* * *

Tracy Ma Takes Us on a Typographic Tour of Manhattan's Chinatown
"Simplified Chinese doesn't equal accessibility."

* * *

How I Learned To Talk To My Filipino Mom About My Mental Health
Malaka Gharib had to find a way to talk to her Filipino mom about her mental health, and began with her acceptance of their different life experiences.

* * *

Meet Kerry Taniguchi, Chinatown/International District's Reluctant Santa Claus
In Seattle, a longtime Chinatown-International District volunteer flourishes in a new, unexpected role.

* * *

Finally, Transracial Adoptees Can See Ourselves Reflected in Literature
Celeste Ng's Little Fires Everywhere helped Taylor Moore process conflicted feelings about her own adoption.

* * *

Pep Talk from Min Jin Lee
Min Jin Lee, author of the acclaimed novel Pachinko, has some encouraging words for aspiring writers: "writing a book to find the answers to the questions of your heart will help you find the person you deserve -- it will give you your true writer's heart."

* * *

How Chinese Food in Los Angeles Emerged As the Best in the Nation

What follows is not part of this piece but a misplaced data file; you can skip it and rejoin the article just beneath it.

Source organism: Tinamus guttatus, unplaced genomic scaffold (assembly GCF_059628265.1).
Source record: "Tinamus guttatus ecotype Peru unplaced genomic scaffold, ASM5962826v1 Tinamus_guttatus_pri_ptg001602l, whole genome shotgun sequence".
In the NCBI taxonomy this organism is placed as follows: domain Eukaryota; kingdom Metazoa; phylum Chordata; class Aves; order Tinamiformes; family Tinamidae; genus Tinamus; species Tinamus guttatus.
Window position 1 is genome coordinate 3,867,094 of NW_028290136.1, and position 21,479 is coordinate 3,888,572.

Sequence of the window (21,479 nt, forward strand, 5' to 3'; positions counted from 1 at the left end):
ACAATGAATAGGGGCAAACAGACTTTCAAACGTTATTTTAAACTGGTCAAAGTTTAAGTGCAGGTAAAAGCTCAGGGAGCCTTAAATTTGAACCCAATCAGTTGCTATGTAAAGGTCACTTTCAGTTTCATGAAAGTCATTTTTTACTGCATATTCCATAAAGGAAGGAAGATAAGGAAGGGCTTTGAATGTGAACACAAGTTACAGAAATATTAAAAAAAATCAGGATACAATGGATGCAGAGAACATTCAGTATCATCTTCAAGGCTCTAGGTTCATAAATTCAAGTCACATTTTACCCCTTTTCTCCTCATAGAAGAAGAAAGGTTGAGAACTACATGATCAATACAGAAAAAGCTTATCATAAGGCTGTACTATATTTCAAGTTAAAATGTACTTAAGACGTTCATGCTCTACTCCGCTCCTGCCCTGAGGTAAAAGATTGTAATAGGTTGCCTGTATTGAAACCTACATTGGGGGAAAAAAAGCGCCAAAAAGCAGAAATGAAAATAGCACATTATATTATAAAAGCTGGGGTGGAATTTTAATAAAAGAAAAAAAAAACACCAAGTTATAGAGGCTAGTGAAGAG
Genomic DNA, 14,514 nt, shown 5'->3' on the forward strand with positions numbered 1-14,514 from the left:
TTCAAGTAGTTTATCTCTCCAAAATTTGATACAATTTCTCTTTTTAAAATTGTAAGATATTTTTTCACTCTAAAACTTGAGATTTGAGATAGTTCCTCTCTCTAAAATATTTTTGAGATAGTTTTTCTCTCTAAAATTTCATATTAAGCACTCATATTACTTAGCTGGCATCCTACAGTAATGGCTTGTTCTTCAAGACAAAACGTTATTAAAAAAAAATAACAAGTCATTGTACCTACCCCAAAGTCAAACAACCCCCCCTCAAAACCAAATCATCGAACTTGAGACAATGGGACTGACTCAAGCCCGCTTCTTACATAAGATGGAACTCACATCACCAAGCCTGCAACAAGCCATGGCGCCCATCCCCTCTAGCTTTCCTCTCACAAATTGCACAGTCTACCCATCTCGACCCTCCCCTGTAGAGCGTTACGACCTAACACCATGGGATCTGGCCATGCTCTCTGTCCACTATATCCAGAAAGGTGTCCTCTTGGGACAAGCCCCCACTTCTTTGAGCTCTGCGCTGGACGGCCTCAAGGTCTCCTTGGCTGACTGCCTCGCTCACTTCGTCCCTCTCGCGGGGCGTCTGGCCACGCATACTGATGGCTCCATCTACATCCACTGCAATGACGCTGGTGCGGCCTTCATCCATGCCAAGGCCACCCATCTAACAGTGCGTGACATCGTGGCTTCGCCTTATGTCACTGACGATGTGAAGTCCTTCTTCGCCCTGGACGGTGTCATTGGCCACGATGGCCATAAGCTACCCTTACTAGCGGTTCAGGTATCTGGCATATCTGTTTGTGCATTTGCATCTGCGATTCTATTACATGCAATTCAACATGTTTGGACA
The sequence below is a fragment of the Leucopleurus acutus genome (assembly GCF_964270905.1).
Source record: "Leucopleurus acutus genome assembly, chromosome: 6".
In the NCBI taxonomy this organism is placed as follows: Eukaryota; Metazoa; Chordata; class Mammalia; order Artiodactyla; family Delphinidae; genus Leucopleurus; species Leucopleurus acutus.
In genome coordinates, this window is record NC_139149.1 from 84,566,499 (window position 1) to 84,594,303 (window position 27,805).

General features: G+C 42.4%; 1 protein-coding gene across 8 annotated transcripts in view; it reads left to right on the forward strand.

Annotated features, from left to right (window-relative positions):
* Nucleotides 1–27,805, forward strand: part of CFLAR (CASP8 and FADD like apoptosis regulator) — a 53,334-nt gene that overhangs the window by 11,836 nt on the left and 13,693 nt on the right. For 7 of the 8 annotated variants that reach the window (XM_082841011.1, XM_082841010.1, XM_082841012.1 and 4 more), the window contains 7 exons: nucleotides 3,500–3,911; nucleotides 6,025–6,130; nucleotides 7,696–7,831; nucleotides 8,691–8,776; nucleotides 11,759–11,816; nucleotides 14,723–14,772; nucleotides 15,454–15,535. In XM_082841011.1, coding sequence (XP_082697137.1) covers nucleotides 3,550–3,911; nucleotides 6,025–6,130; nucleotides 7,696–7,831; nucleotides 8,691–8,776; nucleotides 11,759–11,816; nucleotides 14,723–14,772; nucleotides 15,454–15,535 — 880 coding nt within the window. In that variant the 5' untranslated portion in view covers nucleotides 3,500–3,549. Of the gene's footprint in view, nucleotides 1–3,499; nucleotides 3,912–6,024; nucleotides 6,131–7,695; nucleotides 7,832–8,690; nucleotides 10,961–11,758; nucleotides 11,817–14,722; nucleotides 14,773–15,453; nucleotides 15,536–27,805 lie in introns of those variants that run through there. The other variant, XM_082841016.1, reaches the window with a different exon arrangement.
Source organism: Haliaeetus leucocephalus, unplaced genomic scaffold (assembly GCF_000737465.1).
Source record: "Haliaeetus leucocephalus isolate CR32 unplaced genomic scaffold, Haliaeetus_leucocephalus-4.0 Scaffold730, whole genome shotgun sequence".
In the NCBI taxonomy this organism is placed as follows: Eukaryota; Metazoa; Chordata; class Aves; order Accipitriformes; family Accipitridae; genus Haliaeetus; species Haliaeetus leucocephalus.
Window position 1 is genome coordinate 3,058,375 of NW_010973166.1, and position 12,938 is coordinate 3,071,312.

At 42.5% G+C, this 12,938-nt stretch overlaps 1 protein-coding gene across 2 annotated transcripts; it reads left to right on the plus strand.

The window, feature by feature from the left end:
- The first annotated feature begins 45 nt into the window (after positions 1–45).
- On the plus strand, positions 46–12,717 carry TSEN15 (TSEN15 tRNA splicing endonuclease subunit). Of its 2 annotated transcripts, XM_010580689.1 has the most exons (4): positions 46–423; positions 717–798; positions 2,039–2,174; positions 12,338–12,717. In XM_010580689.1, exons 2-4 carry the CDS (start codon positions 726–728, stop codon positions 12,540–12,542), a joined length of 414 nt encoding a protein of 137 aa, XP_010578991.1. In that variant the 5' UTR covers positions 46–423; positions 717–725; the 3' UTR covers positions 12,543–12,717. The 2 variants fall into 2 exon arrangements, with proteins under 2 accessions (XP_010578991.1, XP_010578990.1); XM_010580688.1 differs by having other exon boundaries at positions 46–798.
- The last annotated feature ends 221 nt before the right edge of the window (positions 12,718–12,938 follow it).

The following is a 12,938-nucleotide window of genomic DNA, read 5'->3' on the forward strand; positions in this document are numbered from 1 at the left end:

David R. Chan, who has eaten at 7,000 Chinese restaurants and counting, declares that the Chinese food in Los Angeles is the absolute best you'll find in this country.

* * *

The Green Book's Yellow Lining
While there have been many critiques of the film Green Book, Aki Marceau gives credit to the inclusion of Asian Americans in a story set in a developing New York of the 1960s.

* * *

The Extraordinary Vision of Hiro Murai
From Atlanta to "This Is America," it's been a breakout year for Donald Glover's chief collaborator. And the most thrilling part of all? Hiro Murai is just getting started.

* * *

Netflix's Lisa Nishimura is One of the Most Powerful Asian Americans in Hollywood
An interview with Lisa Nishimura, vice president of original documentary and comedy programming at Netflix.

* * *

The First Woman To Direct A Pixar Short, 'Bao's Domee Shi Is On Her Way To First Feature Project
The 20th helmer to take on a Pixar short since the mid-1980s, and the the first woman to do so, Bao's Domee Shi is now on the path to making her feature debut.

* * *

Why the women of Crazy Rich Asians reign supreme in their groundbreaking rom-com
The women of 2018's groundbreaking and box office-busting rom-com crown jewel Crazy Rich Asians have landed a coveted cover as one of Entertainment Weekly's "Entertainers of the Year."

* * *

Michelle Yeoh on Portraying "Formidable" Matriarch in 'Crazy Rich Asians'
The onetime action star also discusses the film's watershed moment for Asian representation, what made that mahjong showdown so thrilling and why the new crop of Asian actors are "our future."

* * *

Stop What You're Doing and Follow Peter Kim
Los Angeles-based stand-up comedian, writer, and actor Peter Kim talks about his start in comedy.

* * *

Tan France From Queer Eye's Tips For Style Confidence Are Actually All About Self-Love
Style expert Tan France's fashion and confidence advice is the perfect example of why Netflix's Queer Eye is such a success.